Deadline nears for settlement in church land fight
SALT LAKE CITY — Despite some 40 hours of negotiations, it’s unlikely a settlement can be reached by Monday in a dispute over a property trust once run by polygamous church leader Warren Jeffs, Utah’s attorney general said.
The $114 million United Effort Plan Trust is an arm of the Fundamentalist Church of Jesus Christ of Latter Day Saints. It holds most of the land and homes in Hildale, Utah, and Colorado City, Ariz., as well as a church enclave in Bountiful, British Columbia.
The Utah courts took control of the trust in 2005 after allegations of mismanagement by Jeffs, who was on the run from criminal charges in Utah and Arizona.
The FLDS has been negotiating a settlement with the attorneys general of Utah and Arizona and with a court-appointed accountant to regain control of the trust. A proposed settlement is due Monday to 3rd District Judge Denise Lindberg.
Utah Attorney General Mark Shurtleff said Friday his office and attorneys for the FLDS were close to a deal that would return control of most of the trust’s holdings back to the church.
He said his office expects to submit that proposal to Lindberg on Monday, even though neither Arizona’s attorney general nor court-appointed accountant Bruce Wisan had agreed to it.
Shurtleff said he didn’t know whether Wisan and Arizona would submit their own proposals or simply object to the proposal his office submits to the court.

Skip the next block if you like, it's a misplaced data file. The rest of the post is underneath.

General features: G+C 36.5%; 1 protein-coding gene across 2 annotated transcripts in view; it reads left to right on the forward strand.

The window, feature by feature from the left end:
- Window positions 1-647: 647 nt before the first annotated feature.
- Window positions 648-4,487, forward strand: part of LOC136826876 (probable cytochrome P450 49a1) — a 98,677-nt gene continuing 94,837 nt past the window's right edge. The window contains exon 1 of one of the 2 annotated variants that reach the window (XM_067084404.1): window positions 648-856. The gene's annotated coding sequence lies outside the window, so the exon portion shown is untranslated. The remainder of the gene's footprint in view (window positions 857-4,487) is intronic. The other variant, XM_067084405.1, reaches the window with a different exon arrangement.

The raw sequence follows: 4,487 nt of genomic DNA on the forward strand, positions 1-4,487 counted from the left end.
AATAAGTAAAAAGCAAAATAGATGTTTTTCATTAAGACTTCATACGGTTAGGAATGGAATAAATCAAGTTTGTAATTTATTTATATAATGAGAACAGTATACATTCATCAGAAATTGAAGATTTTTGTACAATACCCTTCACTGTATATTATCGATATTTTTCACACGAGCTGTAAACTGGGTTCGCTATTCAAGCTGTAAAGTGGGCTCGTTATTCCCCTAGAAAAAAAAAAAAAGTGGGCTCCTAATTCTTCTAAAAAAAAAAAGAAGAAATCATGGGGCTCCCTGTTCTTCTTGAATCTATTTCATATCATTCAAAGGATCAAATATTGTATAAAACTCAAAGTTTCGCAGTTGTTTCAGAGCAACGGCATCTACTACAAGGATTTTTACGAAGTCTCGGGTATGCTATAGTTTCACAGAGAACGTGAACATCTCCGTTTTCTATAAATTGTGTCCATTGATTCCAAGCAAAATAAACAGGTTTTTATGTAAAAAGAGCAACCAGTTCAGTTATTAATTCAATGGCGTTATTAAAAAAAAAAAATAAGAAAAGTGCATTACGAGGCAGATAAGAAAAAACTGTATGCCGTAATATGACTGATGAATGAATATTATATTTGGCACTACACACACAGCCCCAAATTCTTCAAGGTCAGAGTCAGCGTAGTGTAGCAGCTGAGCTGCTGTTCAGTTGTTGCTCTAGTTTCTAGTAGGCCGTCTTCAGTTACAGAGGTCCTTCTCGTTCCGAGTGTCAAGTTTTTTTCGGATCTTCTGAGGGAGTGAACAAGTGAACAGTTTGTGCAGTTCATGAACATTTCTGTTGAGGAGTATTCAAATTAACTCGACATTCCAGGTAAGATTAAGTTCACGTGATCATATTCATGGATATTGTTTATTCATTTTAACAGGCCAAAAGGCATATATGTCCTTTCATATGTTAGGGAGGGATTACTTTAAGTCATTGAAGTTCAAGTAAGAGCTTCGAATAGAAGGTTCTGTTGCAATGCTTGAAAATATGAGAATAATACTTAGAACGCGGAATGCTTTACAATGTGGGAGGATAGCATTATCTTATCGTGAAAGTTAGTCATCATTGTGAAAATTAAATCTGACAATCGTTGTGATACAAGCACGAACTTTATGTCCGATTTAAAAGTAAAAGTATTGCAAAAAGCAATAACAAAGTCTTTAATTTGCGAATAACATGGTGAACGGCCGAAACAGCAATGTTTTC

FLDS attorneys Rod Parker and Ken Okazaki said they were hopeful that a joint proposal could be filed Monday, but they acknowledged they were “not close” to resolving differences with Wisan and Arizona’s attorney general.
The UEP trust was founded in the 1940s on a religious principle called the Holy United Order, which calls for the sharing of assets and a communal lifestyle that benefits all who follow the tenets of the FLDS faith.
Wisan has converted the trust into a secular entity and allowed former church members to return to the community to claim their share of assets.
At the direction of Jeffs, church members have largely ignored Wisan’s management of the trust and have cooperated with him only when threatened with evictions.
Jeffs was convicted in 2007 of two felony counts of rape as an accomplice for his role in an arranged marriage involving a then-14-year-old follower in Utah. He is in an Arizona jail and faces criminal charges in that state and Texas related to other underage marriages.
With their leader jailed, church members sued to regain control of the trust last fall when Wisan proposed selling off land set aside for a temple.
The FLDS follows the early teachings of Joseph Smith Jr., founder of the mainstream Church of Jesus Christ of Latter-day Saints, including the practice of polygamy, which is believed to bring glorification in heaven. The mainstream Mormon church abandoned the practice in 1890 as a condition of Utah’s statehood.